I’m a bit over two thirds of the way through Vorhaus’ book and seem to have bumped up against the problem that I have had with the other books I have read on the subject; the structure of the game that he writes about is based on a 9 handed table. Am I reading the wrong books, playing the wrong game, playing on the wrong site? I’ve only ever played on Sky Poker, so I can’t answer the last of these questions. There are 10 handed tables on Sky Poker, but they appear to be very much in the minority and a quick look through the 10 handed cash tables suggests that they are not very popular. Heading towards November I’m aware that the WSOP final table is 9 handed, so the pinnacle of the game has 9 seats and whilst this is a bricks and mortar game, with 9 warm bodies eyeballing one another across the felt, there have been thousands, I would guess, of satellite games played to get there and as far as I recall, the ones that were run on Sky Poker were at 6 handed tables?
Am I over thinking this? Lets face it, I have zero expectation of entering even the lowliest of satellites for WSOP and there are always plenty of 6 handed tournaments and cash games taking place at Sky Poker, so why should it matter? In reality, it probably doesn’t, my game is probably not refined enough to give me pause for thought over whether I’m going to call, raise or fold KJs at a 6 handed or 9 handed table, other factors are likely to have more weight that what I might recall from a book. But it niggles away at me whilst I’m reading, trying to work out if the play that’s being suggested is predicated on me being sat at a 9 handed table?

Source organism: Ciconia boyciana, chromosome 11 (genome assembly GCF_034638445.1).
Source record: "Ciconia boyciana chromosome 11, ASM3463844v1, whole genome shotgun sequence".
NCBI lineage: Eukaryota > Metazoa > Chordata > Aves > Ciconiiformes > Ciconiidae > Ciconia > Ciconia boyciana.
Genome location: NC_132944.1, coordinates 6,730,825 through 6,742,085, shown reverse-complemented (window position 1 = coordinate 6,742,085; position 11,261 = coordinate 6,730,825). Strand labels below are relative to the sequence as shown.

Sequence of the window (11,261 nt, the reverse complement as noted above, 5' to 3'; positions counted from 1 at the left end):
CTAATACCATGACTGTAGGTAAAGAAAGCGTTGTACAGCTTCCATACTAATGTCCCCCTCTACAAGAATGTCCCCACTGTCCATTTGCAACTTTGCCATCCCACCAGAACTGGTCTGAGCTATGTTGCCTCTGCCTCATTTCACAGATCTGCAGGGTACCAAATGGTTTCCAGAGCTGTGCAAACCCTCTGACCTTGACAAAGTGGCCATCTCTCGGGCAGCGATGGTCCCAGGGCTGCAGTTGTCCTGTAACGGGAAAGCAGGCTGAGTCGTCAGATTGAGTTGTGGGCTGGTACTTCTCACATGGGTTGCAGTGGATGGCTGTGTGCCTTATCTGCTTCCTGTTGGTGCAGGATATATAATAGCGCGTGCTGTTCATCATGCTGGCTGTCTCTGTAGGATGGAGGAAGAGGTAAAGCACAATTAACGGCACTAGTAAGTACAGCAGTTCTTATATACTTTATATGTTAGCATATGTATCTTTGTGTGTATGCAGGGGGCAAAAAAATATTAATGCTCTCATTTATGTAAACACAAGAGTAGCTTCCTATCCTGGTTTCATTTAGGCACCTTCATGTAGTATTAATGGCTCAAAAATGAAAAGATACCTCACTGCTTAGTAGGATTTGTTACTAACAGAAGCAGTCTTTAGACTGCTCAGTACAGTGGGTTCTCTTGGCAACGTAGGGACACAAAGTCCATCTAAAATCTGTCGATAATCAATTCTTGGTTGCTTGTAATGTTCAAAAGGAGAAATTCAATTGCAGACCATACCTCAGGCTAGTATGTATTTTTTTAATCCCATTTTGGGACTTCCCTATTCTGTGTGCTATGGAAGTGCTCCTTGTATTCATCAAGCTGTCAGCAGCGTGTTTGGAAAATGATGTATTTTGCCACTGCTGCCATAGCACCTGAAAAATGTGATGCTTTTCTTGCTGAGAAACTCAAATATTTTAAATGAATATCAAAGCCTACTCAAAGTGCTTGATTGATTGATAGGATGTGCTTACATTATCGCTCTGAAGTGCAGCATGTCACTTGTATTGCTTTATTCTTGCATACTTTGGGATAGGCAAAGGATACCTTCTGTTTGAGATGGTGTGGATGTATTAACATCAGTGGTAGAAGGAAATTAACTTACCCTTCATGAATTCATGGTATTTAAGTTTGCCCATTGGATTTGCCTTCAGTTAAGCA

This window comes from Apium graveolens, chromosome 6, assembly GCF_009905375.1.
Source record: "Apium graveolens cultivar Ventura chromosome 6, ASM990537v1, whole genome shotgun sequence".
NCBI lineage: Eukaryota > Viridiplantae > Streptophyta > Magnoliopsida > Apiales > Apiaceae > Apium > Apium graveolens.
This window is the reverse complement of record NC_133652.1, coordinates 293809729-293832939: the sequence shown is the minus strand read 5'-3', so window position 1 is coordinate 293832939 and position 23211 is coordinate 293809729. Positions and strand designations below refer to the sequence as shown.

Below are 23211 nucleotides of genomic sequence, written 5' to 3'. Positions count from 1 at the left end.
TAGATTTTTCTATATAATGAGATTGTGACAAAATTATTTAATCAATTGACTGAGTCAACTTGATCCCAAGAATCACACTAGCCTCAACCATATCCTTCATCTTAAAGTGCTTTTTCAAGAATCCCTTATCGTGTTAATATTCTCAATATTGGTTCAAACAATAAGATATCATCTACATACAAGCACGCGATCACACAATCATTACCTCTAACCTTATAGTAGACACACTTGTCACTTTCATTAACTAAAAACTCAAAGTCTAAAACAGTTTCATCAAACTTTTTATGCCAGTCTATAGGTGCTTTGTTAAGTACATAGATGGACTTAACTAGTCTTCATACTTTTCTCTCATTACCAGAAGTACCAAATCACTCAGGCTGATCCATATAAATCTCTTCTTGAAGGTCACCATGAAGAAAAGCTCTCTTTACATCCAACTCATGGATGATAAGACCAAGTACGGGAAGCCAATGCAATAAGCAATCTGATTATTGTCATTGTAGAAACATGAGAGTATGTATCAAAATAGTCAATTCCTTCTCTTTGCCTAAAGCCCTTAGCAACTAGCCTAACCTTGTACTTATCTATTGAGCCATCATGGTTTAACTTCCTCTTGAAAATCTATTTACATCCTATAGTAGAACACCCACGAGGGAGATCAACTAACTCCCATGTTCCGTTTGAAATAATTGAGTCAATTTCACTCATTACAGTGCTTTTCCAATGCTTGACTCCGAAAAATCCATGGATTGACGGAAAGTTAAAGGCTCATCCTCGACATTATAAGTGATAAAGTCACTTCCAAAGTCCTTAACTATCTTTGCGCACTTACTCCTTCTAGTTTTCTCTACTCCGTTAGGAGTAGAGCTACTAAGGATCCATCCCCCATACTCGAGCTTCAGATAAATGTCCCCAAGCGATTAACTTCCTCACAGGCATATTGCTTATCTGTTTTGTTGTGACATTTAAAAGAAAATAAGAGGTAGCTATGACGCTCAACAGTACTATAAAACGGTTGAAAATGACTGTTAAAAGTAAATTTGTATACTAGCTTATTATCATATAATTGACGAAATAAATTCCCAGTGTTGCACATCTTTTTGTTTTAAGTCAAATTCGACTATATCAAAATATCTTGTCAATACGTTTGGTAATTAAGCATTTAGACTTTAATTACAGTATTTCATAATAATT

Vorhaus’ book is a good read, it seems a little stylised after the no-nonsense, content rich approach of Harrington and doesn’t stop you in your tracks and make you think ‘hold on, I think I had better read that again’. It looks to me that it would stand on it’s own merits as a ‘poker’ book and whilst it does reference the online tournament structure, it seems to me that the majority of strategies would apply equally well to any form of the game. And let’s be completely frank here; there are no strategies for ‘crushing'(as per the subtitle) the internet game, there are strategies for playing a sound game and there are always players around with lesser skills that can be taken advantage of with a well thought out game, but crushing? I don’t think so! This is not to say I’ve taken nothing from the book and I do have a fair few pages to read, maybe he is saving the killer strategy for the last chapter?